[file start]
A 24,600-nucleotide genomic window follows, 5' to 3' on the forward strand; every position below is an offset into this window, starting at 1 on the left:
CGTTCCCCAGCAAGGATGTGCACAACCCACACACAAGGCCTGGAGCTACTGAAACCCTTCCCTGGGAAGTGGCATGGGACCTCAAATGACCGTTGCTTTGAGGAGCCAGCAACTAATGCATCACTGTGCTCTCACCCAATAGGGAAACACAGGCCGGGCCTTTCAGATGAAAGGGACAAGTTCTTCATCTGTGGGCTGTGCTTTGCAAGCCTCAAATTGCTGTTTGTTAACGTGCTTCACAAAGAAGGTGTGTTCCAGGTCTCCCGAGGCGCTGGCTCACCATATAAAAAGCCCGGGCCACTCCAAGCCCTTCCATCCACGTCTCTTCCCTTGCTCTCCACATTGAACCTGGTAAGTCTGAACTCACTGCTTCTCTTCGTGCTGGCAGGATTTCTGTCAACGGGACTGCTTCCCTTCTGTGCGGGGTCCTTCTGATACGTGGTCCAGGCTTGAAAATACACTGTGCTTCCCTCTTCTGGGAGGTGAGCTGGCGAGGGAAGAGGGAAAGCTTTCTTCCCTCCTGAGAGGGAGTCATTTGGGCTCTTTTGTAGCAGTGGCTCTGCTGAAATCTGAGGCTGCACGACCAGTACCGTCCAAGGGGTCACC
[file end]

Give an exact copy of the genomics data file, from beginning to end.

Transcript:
A 24,600-nucleotide genomic window follows, 5' to 3' on the forward strand; every position below is an offset into this window, starting at 1 on the left:
CGTTCCCCAGCAAGGATGTGCACAACCCACACACAAGGCCTGGAGCTACTGAAACCCTTCCCTGGGAAGTGGCATGGGACCTCAAATGACCGTTGCTTTGAGGAGCCAGCAACTAATGCATCACTGTGCTCTCACCCAATAGGGAAACACAGGCCGGGCCTTTCAGATGAAAGGGACAAGTTCTTCATCTGTGGGCTGTGCTTTGCAAGCCTCAAATTGCTGTTTGTTAACGTGCTTCACAAAGAAGGTGTGTTCCAGGTCTCCCGAGGCGCTGGCTCACCATATAAAAAGCCCGGGCCACTCCAAGCCCTTCCATCCACGTCTCTTCCCTTGCTCTCCACATTGAACCTGGTAAGTCTGAACTCACTGCTTCTCTTCGTGCTGGCAGGATTTCTGTCAACGGGACTGCTTCCCTTCTGTGCGGGGTCCTTCTGATACGTGGTCCAGGCTTGAAAATACACTGTGCTTCCCTCTTCTGGGAGGTGAGCTGGCGAGGGAAGAGGGAAAGCTTTCTTCCCTCCTGAGAGGGAGTCATTTGGGCTCTTTTGTAGCAGTGGCTCTGCTGAAATCTGAGGCTGCACGACCAGTACCGTCCAAGGGGTCACC